Future of Energy

Why it pays to help National Grid fight the symptoms of Covid-19

Posted on 03 June 2020
By Dan Jerwood
Dan Jerwood
DSR Development and Delivery Manager

Dan has worked in the energy industry for more than two decades and joined npower Business Solutions (nBS) in 2014, where he has worked exclusively on building the company’s internal Demand Side Response (DSR) capability, with key involvement in commercial, software and hardware development. In his current role, Dan now manages nBS’ end-to-end commercial, technical and delivery of DSRm which forms a key part of the business’ Flexibility Services.

The impact of social distancing to limit the spread of Covid-19 has had a marked impact on the UK’s demand for electricity.

The closure or restriction of industrial and business activity has reduced usual consumption patterns by up to 20% or more. For example, on 15 April, the UK recorded our lowest-ever demand requirement of 15.2GW (on 15 April 2019, it was 22.2GW).

But as well as hardship, this situation also brings opportunities.

Because without the expected level of demand to absorb generation during times of high wind or solar PV output, National Grid is having to innovate to find new ways to manage the current system conditions – and in particular, system frequency. 

With renewable generation expected to continue breaking records over the summer, periods where generation exceeds demand are likely to become more commonplace, and the excesses more extreme.

Turn off – or turn up

As a result, National Grid ESO (NGESO) has implemented new measures to manage these challenges – either through generators turning off or consumers turning up demand. 

Generators (1MW or above) or large consumers not currently active in the Balancing Market can now earn revenue from participating in NGESO’s new Optional Downward Flexibility Management (ODFM) scheme.

It’s also worth noting that to mitigate the risk that ODFM doesn’t deliver the required response, NGESO has been granted permission by Ofgem to trigger emergency disconnection of embedded generation via Distribution System Operators as an action of last resort. For more on this, see below.

How ODFM works

NGESO has developed this commercial product with the following key requirements:

  • The service term is Friday 8 May to 31 August (with option to possibly extend to 30 September)

  • The minimum contract size is 1MW (can be aggregated with assets or demand turn-up within the same GSP)

  • The volume requirement will vary, but up to 3,000MW of net demand reduction will be required each time ODFM is triggered

  • The primary delivery window is 23:00 – 07:00 Saturday through to Monday (although NGESO has an interest in service outside these core hours too)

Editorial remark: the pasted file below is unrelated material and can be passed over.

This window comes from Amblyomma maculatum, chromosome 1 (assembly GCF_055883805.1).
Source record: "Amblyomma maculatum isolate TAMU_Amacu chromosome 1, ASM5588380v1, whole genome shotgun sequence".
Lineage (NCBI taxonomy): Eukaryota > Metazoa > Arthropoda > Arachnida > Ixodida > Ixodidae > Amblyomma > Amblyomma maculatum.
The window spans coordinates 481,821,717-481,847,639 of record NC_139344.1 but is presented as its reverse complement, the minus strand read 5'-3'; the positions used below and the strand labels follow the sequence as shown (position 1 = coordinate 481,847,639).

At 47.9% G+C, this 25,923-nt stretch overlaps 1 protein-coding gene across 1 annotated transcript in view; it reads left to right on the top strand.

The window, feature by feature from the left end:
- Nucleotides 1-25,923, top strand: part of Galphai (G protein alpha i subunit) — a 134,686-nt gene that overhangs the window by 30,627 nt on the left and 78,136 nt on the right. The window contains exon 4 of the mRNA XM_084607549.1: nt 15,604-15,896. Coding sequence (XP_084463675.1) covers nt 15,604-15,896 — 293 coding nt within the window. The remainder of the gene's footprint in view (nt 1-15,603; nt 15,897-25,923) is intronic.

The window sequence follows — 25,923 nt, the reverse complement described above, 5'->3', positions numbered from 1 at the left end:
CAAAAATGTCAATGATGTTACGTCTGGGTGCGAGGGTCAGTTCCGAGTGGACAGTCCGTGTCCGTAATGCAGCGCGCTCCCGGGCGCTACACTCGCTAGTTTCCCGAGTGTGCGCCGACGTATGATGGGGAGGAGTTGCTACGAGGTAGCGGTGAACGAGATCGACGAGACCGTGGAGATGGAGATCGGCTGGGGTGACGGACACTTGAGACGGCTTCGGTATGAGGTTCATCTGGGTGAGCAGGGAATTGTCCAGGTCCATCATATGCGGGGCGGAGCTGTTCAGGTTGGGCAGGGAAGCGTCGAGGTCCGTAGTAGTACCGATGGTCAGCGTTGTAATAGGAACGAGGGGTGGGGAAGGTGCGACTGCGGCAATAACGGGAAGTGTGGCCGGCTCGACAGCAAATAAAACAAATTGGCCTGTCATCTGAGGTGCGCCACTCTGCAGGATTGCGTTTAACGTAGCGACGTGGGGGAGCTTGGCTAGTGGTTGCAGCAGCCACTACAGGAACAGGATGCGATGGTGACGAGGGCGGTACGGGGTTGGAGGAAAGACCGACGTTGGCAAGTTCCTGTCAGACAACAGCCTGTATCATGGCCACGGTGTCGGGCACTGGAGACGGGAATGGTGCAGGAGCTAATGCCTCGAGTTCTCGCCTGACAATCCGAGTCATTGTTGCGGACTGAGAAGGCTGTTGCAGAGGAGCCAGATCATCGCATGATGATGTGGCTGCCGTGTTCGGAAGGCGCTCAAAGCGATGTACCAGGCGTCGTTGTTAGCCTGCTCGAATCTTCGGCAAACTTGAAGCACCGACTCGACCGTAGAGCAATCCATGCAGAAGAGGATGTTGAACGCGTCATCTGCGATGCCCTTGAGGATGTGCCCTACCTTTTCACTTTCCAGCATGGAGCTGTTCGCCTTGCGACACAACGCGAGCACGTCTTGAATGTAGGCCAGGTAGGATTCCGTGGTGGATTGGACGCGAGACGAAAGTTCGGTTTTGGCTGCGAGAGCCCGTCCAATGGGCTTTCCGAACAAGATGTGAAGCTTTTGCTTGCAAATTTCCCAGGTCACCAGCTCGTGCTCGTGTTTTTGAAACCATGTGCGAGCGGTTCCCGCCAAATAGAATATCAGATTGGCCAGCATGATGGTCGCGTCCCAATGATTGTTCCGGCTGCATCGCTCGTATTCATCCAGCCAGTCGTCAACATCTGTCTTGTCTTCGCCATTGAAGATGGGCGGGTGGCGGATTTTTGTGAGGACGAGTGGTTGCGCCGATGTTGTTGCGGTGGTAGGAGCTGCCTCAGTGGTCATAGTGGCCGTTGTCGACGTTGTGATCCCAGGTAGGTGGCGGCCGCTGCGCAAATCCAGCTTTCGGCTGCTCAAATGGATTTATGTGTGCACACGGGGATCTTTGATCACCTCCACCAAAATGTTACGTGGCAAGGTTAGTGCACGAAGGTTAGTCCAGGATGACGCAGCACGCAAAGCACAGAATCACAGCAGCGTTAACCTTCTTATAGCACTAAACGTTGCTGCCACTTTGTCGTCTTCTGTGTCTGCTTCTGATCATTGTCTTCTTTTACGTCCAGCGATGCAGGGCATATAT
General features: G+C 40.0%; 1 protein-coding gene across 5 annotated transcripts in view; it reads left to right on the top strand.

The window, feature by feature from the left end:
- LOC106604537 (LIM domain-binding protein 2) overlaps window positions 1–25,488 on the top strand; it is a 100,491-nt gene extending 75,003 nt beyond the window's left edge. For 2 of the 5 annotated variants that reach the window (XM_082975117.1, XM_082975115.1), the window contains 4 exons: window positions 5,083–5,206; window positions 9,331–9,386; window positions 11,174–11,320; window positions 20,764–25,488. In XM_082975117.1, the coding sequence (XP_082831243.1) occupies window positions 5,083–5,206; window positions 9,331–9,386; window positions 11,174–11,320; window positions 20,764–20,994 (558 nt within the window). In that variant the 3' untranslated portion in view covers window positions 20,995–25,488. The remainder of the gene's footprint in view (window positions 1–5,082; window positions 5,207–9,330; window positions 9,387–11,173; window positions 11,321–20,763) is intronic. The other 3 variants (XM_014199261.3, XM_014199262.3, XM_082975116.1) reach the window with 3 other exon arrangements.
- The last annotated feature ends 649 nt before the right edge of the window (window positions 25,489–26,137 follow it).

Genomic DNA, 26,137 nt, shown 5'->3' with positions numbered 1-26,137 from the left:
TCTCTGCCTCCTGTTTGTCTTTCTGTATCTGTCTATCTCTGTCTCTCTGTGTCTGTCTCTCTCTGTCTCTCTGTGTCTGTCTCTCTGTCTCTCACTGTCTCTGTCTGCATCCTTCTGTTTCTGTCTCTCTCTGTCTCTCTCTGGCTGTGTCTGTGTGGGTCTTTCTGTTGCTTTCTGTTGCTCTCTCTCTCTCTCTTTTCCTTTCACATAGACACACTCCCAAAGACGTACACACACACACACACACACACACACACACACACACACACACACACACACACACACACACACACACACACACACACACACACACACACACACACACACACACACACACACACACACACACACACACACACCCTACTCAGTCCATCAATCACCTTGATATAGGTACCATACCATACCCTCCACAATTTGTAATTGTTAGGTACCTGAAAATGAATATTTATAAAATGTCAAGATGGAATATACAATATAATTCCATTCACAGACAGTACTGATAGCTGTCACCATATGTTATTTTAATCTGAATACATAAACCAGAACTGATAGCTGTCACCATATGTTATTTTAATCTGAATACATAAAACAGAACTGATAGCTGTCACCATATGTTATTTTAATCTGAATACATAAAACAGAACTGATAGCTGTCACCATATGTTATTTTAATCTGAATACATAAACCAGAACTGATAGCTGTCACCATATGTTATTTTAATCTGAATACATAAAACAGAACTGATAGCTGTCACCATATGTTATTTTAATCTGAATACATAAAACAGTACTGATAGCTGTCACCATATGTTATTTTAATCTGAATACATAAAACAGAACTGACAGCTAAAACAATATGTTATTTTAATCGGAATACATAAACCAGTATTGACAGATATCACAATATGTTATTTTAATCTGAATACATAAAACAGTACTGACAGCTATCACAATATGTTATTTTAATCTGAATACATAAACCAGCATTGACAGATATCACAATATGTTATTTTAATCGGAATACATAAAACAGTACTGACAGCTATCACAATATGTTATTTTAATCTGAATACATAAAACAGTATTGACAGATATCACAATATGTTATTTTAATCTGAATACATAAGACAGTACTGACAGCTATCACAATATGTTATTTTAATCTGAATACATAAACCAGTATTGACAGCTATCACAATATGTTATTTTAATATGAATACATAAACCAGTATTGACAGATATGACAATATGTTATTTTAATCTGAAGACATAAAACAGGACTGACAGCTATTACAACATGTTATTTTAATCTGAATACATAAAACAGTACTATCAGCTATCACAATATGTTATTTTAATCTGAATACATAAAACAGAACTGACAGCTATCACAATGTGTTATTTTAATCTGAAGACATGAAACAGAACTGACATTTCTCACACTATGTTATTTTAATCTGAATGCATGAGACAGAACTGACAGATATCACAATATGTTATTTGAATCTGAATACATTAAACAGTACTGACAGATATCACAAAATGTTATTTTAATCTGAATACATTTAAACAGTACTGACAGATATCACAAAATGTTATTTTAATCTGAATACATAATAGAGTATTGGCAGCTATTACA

NGESO currently estimates this service will be enacted on 35% of the days between May and August (i.e. between two to three days a week).

  • The minimum event length is three hours (likely event length three to six hours)

  • NGESO will pay for each compliant event using the utilisation strike price provided

 

For example, over the last May Bank Holiday weekend, the ODFM requirement lasted for the majority of Saturday as well as Sunday morning, and from 9am to 6pm on the Monday. This enabled the successful participation of a large volume of solar PV assets at a lucrative utilisation price. The maximum call length was 20 hours from 11pm on Friday 22 May to 7pm on Saturday 23 May.

Managing the process on your behalf

At npower Business Solutions, our in-house Demand Side Response team is able to manage this entire process on behalf of generators and consumers wishing to take part (and you don’t need to be an existing customer either).

Our service covers contracting to pricing, declarations to despatch, and data collection to payment validation on your behalf. 

To find out more, please contact your Client Lead (existing customers) or email our team at technicalservices&analysis@npower.com.

Option to disconnect embedded generation

As we’ve already mentioned, NGESO has been granted an urgent modification (GC0143) to allow it to disconnect embedded generators if there is an over-supply of generation which could cause imbalance and frequency spikes on the network.

But only once all Balancing Mechanism and commercial options have been exhausted. 

The main basis for the modification is to address concerns around system security over the coming months. Without it, NGESO argues that consumers may be at risk of disruption to power services.

This modification was approved by Ofgem in May and will remain in place until the end of October 2020.

With no remuneration planned for any emergency interruptions, generators who can participate in ODFM are advised to do so. This will alleviate the risk of generation being curtailed automatically and realise a commercial return instead. 

What’s more, given the requirement to exhaust all commercial options before implementing emergency shut-down of embedded generation, NGESO will likely be required to pay a premium for ODFM services. For example, over the final May Bank Holiday weekend, a total of £6.87-million was paid out for the provision of the ODFM service.

So it’s highly likely generators will not only recoup any delivery costs – but also gain some commercial benefit for helping to support national supply security during a potentially crucial juncture for NGESO.

If you are an existing nBS customer and haven’t already discussed this with your Client Lead, please do get in touch. Non-nBS customers can also participate – and you can discuss this with our Demand Side Response team. Contact them via technicalservices&analysis@npower.com (inbox regularly monitored) or call 07762 057502.

 

Comments

Your email address will not be published.